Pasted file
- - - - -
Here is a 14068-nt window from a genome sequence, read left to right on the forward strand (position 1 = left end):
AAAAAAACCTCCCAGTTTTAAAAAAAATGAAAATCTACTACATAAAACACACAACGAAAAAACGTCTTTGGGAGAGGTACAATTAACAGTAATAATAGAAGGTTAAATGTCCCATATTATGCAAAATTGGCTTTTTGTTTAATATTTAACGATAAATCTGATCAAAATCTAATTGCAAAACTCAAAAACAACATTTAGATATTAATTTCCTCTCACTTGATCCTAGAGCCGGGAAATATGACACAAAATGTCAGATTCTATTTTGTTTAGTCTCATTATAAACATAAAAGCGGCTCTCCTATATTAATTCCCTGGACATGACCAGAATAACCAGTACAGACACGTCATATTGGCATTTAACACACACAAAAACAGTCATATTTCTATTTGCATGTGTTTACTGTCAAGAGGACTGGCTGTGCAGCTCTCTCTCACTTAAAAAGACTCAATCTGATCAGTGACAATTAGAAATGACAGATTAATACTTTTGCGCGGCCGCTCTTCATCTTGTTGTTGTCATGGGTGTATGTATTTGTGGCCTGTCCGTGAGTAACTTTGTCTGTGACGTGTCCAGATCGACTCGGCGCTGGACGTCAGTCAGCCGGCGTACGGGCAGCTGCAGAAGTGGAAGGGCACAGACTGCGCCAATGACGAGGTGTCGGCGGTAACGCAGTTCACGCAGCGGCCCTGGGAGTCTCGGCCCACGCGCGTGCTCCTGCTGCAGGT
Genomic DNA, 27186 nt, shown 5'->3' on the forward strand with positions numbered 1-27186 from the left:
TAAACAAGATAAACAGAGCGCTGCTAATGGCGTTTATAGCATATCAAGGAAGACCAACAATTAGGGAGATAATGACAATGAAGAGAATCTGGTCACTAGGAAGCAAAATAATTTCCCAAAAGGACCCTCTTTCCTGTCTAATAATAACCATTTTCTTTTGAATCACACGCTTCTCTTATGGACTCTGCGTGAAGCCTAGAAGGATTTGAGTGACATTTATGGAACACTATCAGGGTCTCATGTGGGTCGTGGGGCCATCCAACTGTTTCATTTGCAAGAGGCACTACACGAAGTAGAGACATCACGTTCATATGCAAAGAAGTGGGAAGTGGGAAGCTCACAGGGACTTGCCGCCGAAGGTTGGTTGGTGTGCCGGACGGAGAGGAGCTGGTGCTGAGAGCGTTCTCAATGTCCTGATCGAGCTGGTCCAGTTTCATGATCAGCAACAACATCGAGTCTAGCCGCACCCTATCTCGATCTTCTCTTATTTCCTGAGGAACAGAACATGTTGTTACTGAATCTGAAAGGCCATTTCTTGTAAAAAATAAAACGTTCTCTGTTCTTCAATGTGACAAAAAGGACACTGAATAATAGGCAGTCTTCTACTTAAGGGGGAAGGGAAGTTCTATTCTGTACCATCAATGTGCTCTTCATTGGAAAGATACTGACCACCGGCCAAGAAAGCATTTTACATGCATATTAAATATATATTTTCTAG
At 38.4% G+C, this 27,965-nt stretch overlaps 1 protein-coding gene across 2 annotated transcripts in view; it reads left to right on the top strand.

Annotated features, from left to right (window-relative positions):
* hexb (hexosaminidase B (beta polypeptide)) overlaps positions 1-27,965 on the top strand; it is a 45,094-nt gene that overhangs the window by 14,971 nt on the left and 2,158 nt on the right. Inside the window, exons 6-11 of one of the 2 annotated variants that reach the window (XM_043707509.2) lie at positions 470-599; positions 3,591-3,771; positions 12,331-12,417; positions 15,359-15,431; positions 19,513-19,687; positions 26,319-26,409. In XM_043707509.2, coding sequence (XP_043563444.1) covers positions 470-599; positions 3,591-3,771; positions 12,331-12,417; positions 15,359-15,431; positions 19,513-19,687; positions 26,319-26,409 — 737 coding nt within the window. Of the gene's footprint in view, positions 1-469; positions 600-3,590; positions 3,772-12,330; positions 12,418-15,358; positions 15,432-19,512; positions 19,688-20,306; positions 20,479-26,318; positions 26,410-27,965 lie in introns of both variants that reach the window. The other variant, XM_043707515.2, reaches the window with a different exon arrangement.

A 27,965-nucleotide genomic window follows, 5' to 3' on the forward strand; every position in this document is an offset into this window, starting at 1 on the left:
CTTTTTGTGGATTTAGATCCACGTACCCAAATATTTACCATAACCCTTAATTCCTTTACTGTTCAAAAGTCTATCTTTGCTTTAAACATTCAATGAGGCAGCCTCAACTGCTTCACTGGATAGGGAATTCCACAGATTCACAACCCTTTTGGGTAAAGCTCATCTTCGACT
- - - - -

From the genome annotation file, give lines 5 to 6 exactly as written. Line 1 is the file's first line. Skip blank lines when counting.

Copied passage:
At 38.4% G+C, this 27,965-nt stretch overlaps 1 protein-coding gene across 2 annotated transcripts in view; it reads left to right on the top strand.

Annotated features, from left to right (window-relative positions):